As of tomorrow, same-sex couples in New Jersey will be able to register for civil unions, by Wednesday they'll be able to have ceremonies and be legally recognized as partners.
For those not familiar, last year our state Supreme Court voted that same-sex couples were entitled to all the same rights and responsibilities as opposite-sex couples. They left it up to the NJ legislature to decide whether to call these legal partnerships "marriage" or find some other term. NJ lawmakers chose "civil union," shying away from the potential controversy of the word "marriage."
New Jersey is a fairly liberal state, even many of our Republicans are relatively moderate compared to the rabid dogs down in DC, so the concept of civil unions actually didn't seem to meet too much resistance (there was some, of course, there always is, but I never really got the impression that it was as widespread as some of the louder dissenters wanted us to believe).
The hang-up on "marriage" is still an issue, though. There is a lot of criticism from the gay community that civil unions are no better than any other "seperate-but-equal" measure and still mark them as second class citizens (note: the only situation where seperate-but-equal has been considered universally appropriate has been the division of public restrooms into Men's and Women's.)
One of the biggest arguments against same-sex marriage comes from religious conservatives. Marriage, they argue, is a holy sacrament, defined as between a man and woman only.
That word, "holy" is the key to my personal opinion in the matter. If marriage is indeed a sacrament, it comes under the authority of the church. We have this prevailing myth in the United States that there is some seperation of the Church and the State, that we make laws based on legal and ethical considerations, not church doctrine.
So, if marriage is a sacrament, then the government has no right whatsoever to control it at all. Government can't tell you who you can or can't marry, but on the other hand, the government can't pronounce you married either.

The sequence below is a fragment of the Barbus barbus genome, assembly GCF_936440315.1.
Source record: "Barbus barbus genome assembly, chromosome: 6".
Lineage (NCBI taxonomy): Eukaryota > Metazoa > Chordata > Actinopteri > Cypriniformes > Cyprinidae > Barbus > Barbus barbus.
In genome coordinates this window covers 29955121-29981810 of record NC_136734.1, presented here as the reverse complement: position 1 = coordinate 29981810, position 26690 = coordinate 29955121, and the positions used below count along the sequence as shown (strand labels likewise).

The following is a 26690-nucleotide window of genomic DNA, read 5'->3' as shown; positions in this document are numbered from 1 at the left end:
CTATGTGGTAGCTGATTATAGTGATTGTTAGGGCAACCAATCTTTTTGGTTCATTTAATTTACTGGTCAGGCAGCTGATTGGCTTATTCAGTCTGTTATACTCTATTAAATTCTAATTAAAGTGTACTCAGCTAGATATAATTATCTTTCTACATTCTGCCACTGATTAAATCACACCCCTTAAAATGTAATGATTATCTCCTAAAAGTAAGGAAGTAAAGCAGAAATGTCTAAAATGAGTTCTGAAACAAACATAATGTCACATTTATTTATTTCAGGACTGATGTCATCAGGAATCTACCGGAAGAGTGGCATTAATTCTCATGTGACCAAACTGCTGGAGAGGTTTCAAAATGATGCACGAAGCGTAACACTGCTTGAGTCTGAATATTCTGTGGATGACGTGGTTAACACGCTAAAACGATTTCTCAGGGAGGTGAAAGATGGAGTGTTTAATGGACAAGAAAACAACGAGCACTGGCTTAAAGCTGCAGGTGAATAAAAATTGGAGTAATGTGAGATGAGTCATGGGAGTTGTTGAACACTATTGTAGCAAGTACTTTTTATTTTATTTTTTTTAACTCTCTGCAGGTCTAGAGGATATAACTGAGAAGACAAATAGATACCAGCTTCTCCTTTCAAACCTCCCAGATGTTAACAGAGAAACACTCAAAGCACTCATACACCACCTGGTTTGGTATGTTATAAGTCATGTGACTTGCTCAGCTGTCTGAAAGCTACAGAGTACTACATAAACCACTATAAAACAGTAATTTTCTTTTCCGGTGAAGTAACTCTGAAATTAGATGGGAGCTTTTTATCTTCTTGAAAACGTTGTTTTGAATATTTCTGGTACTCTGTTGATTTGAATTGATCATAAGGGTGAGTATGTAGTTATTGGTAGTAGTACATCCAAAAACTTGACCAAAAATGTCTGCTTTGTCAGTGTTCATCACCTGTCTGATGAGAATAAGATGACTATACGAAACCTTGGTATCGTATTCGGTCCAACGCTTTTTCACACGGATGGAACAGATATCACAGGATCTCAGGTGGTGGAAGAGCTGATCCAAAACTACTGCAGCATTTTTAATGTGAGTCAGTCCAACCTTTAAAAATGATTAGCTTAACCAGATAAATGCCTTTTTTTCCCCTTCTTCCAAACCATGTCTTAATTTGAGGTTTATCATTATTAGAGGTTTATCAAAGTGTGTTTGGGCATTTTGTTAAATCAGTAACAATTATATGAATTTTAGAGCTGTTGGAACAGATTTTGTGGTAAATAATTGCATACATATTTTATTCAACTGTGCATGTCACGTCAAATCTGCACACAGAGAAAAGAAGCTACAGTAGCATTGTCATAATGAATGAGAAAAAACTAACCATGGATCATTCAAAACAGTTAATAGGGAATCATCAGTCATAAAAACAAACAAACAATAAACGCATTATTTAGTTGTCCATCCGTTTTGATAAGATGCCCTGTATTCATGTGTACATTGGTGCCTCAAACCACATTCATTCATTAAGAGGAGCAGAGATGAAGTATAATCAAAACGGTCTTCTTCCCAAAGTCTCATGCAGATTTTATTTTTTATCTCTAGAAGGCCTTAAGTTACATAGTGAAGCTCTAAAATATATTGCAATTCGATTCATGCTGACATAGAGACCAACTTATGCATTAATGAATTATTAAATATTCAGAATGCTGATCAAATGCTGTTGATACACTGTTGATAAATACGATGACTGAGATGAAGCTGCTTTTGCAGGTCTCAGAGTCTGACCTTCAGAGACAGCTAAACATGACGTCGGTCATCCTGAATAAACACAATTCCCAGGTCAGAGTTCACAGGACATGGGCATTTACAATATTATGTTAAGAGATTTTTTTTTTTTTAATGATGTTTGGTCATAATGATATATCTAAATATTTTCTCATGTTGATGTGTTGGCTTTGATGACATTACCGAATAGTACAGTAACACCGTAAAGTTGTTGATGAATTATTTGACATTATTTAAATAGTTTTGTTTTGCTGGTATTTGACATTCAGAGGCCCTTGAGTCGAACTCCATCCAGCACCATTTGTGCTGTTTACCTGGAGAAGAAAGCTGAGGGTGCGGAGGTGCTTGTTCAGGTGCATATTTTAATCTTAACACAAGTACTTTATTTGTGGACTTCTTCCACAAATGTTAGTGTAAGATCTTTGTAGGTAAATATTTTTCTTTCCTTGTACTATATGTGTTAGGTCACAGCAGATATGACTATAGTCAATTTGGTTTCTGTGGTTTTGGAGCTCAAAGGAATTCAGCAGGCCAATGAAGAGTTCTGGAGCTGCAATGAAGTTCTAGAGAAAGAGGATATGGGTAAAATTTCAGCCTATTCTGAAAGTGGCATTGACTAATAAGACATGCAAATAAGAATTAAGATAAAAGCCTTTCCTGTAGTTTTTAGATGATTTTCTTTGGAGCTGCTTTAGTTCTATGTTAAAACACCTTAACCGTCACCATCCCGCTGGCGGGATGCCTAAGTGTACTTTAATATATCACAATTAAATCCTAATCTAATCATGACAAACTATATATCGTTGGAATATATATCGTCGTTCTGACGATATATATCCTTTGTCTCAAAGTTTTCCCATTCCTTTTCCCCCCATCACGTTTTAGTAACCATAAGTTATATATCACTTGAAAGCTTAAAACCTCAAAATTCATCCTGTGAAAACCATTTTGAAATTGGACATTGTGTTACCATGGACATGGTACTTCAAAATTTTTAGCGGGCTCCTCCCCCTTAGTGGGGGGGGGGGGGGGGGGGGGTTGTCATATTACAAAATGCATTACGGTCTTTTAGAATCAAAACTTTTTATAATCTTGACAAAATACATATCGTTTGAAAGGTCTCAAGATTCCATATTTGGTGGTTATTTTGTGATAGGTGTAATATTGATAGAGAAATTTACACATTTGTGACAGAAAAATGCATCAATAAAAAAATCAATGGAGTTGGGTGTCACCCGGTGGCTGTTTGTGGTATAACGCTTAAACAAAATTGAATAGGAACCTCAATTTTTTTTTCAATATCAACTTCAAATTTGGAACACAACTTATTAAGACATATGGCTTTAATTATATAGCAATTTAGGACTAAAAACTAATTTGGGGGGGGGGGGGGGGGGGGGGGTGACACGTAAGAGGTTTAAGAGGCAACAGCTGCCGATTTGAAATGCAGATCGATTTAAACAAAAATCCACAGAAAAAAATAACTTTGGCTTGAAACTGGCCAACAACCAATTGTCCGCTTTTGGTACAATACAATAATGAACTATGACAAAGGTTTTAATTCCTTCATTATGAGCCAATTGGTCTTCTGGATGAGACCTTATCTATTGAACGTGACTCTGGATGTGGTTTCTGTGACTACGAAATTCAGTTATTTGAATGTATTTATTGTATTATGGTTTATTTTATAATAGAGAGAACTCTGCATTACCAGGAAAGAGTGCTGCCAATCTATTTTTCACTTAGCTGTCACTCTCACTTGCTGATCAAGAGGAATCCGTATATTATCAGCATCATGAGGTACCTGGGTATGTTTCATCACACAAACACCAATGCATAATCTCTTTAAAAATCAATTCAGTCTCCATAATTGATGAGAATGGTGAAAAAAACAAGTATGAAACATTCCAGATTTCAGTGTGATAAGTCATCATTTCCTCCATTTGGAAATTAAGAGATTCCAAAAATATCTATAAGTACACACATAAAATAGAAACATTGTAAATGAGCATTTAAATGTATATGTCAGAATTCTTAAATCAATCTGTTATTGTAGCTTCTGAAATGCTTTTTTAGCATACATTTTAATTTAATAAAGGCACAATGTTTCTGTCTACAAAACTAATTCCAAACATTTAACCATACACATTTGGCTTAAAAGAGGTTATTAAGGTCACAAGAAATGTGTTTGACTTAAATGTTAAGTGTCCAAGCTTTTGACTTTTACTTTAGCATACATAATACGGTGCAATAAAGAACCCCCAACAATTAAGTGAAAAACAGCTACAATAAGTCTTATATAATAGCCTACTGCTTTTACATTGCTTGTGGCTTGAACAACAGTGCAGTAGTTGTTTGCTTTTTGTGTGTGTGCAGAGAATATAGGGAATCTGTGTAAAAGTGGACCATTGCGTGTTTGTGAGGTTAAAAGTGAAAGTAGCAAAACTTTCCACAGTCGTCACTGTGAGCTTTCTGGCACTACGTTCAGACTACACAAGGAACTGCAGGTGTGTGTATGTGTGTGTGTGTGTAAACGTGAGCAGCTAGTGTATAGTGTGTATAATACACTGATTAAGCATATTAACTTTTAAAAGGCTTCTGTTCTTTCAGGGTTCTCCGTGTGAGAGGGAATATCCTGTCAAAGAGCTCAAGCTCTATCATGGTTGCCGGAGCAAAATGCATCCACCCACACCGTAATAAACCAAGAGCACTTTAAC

Now, as for the legal and financial issues of forming some sort of official domestic partnership, well, that brings us back to the civil union. A civil union would fall under the domain of the state. Two men, two women, a man and a woman, should be able to incorporate themselves in a civil union, regardless of what kind of gender combination they want to get up to.
No more marriage license at Town Hall, you register your civil union and you're done. Now, if you want to get married, go to the church. They have the right to be bigoted or not. That's up to them. If they say you can't marry your boyfriend because you have the same plumbing as him, that's their business. Of course, if your church says you can marry a lamp post, I suppose you could do that too, but I doubt you'd get any sort of legal recognition for it.
Now, there would be the mass of marriages which would be legally recognized unions that were in turn blessed by the church, there would be civil unions that weren't blessed by a church sacrament, either because the church said no, or because the two parties didn't care to bring Organized Religion into the mix, and there would be a small minority of Religious Marriages without legal recognition, for whatever reason (I can think of a few, but really don't feel like going there right now).
Church gets to deny who they feel like, state gets to create more paperwork, couples get to fill out taxes together, everybody's happy. Or at the very least, miserable in a non-discriminatory manner. It's all good.
Now, for my part, I'm still trying to figure out a better set of generic nouns for all this. Husband and husband, husband and wife, wife and wife? "Partner" is too vague and makes it sound like they co-own and auto parts store with you. "Spouse" is just not a word anyone uses in conversation (if anyone actually says, "let me introduce you to my spouse," you can safely assume that they are a disguised alien life form and take appropriate action.)
For those who are really, really upset and angry and get all Fred Phelps-ish about the horrible sinful abomination of "Gay Marriage", I have one thing for you to ponder: if we are finally legally recognizing "gay marriage" can "gay divorce" be far behind?